What happens when government not only pays people to work as police, but also gives them both authority and discretion to routinely use physical force against others in the course of their work? And what if, further, police are given broad deference – even immunity from serious consequences – for their use of force? What sort of people might that job attract?
United States law enforcement institutions cannot offset the predictable results of handing people a badge, weapons, and license to use whatever force they consider necessary to protect themselves and enforce the law. Rudolf Diels, first head of the Gestapo (German Secret Police, formed in 1933), candidly observed the results in his police institution:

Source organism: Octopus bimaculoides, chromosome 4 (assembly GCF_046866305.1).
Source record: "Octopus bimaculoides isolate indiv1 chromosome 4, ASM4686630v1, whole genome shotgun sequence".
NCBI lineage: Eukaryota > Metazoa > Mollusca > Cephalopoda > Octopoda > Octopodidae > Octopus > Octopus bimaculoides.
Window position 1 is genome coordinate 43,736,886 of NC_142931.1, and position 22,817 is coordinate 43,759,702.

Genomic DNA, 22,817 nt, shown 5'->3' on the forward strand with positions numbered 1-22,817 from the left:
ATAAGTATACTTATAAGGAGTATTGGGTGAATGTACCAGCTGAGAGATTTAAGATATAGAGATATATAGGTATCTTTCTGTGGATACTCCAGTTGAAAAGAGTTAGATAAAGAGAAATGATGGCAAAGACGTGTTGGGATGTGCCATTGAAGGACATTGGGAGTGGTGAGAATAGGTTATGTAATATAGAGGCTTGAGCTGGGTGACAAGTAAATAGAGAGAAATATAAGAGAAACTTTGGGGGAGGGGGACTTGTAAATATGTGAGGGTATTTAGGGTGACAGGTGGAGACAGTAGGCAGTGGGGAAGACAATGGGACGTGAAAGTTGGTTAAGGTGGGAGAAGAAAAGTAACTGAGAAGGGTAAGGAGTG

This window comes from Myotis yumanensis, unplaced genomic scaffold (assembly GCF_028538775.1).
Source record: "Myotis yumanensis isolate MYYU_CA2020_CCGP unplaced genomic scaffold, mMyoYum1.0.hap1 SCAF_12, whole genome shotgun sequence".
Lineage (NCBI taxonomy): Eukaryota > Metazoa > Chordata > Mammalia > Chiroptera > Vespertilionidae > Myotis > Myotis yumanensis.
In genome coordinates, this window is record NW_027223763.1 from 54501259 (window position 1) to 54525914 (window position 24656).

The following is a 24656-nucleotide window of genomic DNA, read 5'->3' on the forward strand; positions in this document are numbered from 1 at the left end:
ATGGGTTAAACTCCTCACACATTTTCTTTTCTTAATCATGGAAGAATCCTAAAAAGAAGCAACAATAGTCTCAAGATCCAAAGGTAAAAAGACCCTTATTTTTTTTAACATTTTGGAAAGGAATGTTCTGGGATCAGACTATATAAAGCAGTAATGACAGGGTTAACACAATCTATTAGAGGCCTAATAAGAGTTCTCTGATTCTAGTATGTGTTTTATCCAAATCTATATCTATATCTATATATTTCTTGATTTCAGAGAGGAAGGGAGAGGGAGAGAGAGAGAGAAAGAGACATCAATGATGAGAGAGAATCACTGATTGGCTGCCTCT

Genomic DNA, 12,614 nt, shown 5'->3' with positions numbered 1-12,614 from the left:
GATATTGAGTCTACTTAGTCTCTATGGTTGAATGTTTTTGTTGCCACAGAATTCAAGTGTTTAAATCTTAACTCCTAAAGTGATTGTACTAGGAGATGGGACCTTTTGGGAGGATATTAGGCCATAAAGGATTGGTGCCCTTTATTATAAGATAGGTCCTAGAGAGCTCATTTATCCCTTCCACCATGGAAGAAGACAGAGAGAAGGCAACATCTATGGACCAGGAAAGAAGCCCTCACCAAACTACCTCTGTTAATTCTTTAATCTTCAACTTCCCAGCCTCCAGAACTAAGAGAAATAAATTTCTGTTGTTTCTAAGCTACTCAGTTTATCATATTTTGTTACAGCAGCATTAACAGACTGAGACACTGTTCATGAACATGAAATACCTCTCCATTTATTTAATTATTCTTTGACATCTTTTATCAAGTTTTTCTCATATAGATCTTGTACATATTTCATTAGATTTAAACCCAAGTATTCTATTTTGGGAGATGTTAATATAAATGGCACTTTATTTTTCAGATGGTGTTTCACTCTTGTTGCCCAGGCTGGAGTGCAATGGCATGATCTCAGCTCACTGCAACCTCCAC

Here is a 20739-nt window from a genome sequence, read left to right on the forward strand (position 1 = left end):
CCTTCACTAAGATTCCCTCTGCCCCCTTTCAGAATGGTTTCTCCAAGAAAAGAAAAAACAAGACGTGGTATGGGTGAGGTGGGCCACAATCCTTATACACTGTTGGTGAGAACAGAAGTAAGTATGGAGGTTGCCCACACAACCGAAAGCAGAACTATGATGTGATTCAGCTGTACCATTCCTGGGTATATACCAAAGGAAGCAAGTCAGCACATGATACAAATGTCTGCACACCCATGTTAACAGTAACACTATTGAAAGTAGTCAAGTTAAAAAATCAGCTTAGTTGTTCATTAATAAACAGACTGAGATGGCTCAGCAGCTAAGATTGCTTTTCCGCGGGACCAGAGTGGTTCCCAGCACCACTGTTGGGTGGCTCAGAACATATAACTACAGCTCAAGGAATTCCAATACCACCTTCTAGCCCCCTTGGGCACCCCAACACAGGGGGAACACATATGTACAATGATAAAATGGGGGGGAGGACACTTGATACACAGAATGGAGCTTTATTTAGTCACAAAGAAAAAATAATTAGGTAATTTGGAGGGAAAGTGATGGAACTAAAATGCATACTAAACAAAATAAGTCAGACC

The infliction of physical punishment is not every man’s job, and naturally we were only too glad to recruit men who were prepared to show no squeamishness at their task. Unfortunately, we knew nothing about the Freudian side of the business, and it was only after a number of instances of unnecessary flogging and meaningless cruelty that I tumbled to the fact that my organization had been attracting all the sadists in Germany and Austria without my knowledge for some time past. It had also been attracting unconscious sadists, i.e., men who did not know themselves that they had sadist leanings until they took part in a flogging. And finally it had actually been creating sadists. For it seems that corporal chastisement ultimately arouses sadistic leanings in apparently normal men and women.Rudolf Diels